Noting, with sorrow, the death of William Maynard, as recorded by Rachel White:
Today, myself and our West End neighbors lost our long-time friend, William Maynard.
Bill was my friend, mentor, and art teacher (along with his wife, Gladys, deceased 12 years, with whom I also studied). Bill taught at the Boston Museum School of Fine Arts, as did his wife. Later, Bill taught at the Mass College of Art and Gladys at Chamberlayne College until they moved permanently to Provincetown in the 1960s after visiting frequently.
Bill continued to paint and sell from his studio in his house at 72A Commercial Street at age 94!
All the neighbors had a genuine concern for Bill’s well-being and began to assist me in making Bill’s life more comfortable. Billy’s passing leaves a huge void to all who knew him and also in the art community in Boston and Provincetown. Some of Bill’s Boston students continued to send photos of current work for critiques and he’d talk to them via phone.
Rest well now, dear friend.
He joins his beloved Gladys and their favorite (last) dog, Toto, whose ashes he saved to all be joined together.
Noting, with sorrow, the death on 22 December of Murray Wax.
The home and studio of the artists Richard Miller and Irving Marantz (and briefly of Robert Motherwell), now owned by Gaby Rilleau.
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The second printing of Building Provincetown has arrived. It can be purchased at Town Hall during business hours or through the mail, using this form.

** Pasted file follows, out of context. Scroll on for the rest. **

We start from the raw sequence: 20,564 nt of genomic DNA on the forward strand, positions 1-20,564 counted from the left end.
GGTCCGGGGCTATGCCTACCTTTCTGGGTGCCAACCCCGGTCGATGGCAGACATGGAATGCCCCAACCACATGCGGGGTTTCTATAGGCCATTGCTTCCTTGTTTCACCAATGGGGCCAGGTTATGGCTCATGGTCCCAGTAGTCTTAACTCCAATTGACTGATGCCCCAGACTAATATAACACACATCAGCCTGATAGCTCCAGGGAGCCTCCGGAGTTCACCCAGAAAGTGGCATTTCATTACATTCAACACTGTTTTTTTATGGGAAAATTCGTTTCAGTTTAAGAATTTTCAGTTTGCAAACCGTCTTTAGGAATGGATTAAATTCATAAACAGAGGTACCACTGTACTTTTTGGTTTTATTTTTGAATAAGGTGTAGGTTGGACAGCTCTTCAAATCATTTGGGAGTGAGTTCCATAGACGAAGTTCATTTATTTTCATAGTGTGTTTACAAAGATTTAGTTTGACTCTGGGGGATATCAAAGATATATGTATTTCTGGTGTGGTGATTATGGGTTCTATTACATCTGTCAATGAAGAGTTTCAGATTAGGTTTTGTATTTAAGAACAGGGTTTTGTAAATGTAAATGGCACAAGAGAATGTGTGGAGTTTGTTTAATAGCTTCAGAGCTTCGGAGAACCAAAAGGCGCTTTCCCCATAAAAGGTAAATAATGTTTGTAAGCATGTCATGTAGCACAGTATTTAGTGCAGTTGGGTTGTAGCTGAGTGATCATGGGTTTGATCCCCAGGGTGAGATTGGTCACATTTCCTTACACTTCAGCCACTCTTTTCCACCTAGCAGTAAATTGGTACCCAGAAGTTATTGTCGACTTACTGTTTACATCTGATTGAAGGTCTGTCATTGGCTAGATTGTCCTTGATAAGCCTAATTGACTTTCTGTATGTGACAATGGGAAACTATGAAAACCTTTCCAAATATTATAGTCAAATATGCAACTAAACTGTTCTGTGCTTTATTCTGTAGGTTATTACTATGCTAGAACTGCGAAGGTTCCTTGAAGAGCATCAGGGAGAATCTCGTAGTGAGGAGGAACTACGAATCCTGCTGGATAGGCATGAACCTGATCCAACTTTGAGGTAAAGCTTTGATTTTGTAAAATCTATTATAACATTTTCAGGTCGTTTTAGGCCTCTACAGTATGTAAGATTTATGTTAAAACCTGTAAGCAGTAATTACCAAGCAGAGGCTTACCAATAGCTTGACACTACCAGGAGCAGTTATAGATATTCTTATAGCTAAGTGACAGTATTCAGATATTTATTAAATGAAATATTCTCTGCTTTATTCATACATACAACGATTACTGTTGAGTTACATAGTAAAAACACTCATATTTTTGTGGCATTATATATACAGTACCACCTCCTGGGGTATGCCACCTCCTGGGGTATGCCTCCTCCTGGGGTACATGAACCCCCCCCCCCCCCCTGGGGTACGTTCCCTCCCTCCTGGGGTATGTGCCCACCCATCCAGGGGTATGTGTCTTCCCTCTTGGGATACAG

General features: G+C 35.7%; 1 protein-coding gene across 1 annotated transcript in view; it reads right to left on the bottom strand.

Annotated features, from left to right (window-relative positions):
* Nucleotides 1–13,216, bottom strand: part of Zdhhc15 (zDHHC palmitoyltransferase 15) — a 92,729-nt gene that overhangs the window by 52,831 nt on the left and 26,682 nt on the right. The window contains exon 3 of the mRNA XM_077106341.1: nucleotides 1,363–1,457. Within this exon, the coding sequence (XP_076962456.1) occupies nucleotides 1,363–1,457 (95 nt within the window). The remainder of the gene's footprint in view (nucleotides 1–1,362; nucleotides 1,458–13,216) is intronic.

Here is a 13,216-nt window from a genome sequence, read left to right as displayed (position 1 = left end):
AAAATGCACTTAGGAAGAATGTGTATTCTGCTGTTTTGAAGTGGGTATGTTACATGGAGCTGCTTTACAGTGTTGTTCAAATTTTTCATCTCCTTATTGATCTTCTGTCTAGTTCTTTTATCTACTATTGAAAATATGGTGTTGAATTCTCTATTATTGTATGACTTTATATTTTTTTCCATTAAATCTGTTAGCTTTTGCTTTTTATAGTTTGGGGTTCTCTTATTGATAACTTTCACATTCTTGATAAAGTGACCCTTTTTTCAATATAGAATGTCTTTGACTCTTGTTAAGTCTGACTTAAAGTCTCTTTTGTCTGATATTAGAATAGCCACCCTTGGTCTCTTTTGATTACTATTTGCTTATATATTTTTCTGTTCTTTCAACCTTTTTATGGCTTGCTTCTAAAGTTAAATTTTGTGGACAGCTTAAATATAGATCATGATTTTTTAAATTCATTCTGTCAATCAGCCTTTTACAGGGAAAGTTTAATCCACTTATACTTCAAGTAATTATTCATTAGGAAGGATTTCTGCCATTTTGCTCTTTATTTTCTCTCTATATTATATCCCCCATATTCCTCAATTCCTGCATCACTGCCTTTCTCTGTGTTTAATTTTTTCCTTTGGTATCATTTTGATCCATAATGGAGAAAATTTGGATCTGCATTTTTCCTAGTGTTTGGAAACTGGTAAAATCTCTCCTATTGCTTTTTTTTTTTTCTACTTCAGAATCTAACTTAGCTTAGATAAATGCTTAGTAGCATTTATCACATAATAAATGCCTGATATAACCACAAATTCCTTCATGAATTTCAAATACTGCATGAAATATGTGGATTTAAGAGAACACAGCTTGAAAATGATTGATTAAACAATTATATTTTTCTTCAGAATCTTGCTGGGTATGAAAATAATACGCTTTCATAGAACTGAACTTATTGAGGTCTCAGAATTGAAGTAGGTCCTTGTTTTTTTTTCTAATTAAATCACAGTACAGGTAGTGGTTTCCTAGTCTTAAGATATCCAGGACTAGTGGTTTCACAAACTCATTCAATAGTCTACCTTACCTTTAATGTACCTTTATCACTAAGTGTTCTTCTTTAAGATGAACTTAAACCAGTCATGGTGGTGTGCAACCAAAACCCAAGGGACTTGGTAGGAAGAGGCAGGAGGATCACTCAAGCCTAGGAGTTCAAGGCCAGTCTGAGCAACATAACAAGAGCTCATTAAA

Today, the Provincetown Historical Commission authorized a second printing of Building Provincetown. The first printing of 1,000 copies sold out in mid-August, two months after publication. “We anticipate moving 1,000 more might be a slower process in the fall, fingers crossed,” Stephen Borkowski, the commission chairman, said. Details as they become available …
On 19 August, the book sold out in the Town Clerk’s office. Happily, however, you can still get access to the entries in one of three ways. If you have a smart phone, you can tour the town with Building Provincetown in hand. Go to the app store and download the free Field Trip app from Google. On a desktop or laptop computer, you can call up the entries on this website by clicking here. You can also download the entire book as a PDF by clicking on the image above or on the link below. It’s a large file — about 21.8 megabytes — so it may take some time.
Click here to download Building Provincetown as a PDF.